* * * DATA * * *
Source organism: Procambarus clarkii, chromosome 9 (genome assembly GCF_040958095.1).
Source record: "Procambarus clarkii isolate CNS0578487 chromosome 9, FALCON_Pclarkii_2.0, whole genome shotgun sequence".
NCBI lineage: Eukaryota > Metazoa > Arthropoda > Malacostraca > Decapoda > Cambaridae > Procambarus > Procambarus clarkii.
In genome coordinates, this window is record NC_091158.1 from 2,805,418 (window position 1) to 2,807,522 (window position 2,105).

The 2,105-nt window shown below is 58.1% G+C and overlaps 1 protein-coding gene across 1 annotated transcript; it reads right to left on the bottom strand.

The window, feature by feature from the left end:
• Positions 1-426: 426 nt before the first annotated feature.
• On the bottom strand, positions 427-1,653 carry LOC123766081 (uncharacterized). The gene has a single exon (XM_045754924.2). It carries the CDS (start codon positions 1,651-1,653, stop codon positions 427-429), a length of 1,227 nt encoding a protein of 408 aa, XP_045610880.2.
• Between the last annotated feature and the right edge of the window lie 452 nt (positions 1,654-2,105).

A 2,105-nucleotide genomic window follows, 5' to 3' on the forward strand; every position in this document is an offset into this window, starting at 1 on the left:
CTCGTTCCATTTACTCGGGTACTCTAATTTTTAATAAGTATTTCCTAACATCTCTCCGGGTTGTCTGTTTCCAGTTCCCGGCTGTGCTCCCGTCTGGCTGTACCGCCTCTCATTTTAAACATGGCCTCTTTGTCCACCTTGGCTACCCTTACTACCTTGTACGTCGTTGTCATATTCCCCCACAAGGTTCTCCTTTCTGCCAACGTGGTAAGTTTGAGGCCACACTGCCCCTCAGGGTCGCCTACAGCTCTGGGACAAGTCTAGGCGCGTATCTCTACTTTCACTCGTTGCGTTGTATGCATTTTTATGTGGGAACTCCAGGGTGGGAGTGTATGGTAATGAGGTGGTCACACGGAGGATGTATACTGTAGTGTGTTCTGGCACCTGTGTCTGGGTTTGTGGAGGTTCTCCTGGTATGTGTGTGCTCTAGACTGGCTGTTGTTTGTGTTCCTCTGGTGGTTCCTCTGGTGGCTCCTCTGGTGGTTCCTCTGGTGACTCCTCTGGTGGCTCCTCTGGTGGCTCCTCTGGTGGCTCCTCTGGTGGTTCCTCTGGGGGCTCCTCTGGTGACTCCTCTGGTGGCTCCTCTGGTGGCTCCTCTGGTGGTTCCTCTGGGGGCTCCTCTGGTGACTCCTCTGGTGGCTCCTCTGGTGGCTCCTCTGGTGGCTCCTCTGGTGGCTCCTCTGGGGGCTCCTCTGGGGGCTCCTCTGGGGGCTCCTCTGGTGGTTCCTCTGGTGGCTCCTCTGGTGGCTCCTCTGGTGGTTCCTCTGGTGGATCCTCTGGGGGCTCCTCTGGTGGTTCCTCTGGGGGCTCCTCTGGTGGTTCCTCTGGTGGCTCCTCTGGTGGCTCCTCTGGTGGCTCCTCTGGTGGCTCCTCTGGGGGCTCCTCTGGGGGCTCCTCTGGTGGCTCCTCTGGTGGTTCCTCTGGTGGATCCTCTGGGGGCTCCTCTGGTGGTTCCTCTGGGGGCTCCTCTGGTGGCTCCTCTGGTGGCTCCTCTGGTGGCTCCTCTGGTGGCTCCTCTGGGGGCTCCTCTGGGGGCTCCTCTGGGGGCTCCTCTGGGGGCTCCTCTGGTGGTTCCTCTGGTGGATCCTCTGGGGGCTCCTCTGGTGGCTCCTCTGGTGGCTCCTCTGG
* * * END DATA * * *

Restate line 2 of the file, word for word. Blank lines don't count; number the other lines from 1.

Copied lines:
Source record: "Procambarus clarkii isolate CNS0578487 chromosome 9, FALCON_Pclarkii_2.0, whole genome shotgun sequence".